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Solvency II deal ‘much closer’ because of political impetus

A leading member of Solvency II discussions has told The Insurance Insider that there is now a "political will" among the key players in the debate to finalise a deal on implementing the regulatory framework.

Peter Skinner MEP, the current rapporteur for Solvency II, said the European Union was "much closer than in the very recent past" to an agreement.

He said that, talking to stakeholders in the dialogue, there was "a fresh feeling that we can't go back to Solvency I and of let's get something done".

Skinner, who also chairs the European parliamentary insurance caucus, said he anticipated pragmatism from all EU members when the report on long-term guarantee products (LTGPs) comes out on 16 June.

The European Insurance and Occupational Pensions Authority (Eiopa) commissioned a study into the treatment of LTGPs, after it emerged German insurers had a large back book of annuities that guaranteed payouts to buyers.

German negotiators argued that if Eiopa were to mandate that all such assets be matched against liabilities, many life insurers might be technically insolvent in the context of a low yield regime.

Any coming deal would involve a compromise that allowed a matched premium adjustment for some annuities that cannot be exited early.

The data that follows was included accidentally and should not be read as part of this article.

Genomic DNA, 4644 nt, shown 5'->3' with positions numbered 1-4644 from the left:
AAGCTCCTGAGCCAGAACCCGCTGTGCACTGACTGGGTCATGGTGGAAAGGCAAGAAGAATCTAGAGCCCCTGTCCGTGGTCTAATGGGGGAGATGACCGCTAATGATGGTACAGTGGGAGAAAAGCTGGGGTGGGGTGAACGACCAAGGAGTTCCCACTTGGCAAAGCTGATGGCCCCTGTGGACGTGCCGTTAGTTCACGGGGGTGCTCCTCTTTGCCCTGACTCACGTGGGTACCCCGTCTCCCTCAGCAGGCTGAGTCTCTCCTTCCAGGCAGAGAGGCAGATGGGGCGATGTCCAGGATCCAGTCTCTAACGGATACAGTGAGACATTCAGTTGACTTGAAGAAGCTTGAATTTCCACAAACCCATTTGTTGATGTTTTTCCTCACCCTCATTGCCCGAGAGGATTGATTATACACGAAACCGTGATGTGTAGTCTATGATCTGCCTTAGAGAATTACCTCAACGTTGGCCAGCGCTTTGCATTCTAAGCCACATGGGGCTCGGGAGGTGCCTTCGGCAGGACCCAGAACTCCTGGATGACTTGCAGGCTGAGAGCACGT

The departing deputy governor of the Irish central bank, Matthew Elderfield, said on 9 May that there was "acceptance, but by no means universal acceptance," of such a compromise.

Referring to the final segment of negotiations, Skinner said: "Politically, all characters want to see it through."

He said that the finish line was nearer because EU parliamentarians were now playing a more "vigorous" role in pushing negotiations forward.

He said Eiopa's decision not to impose Solvency II-style capital requirements on pension funds was "extremely important". It showed that authorities understood the technical difficulty of treating different products in the same way, he said.

He admitted that 10 years was a long time for the directive's transition, but said it had taken time to recognise and understand the arguments on many different issues.

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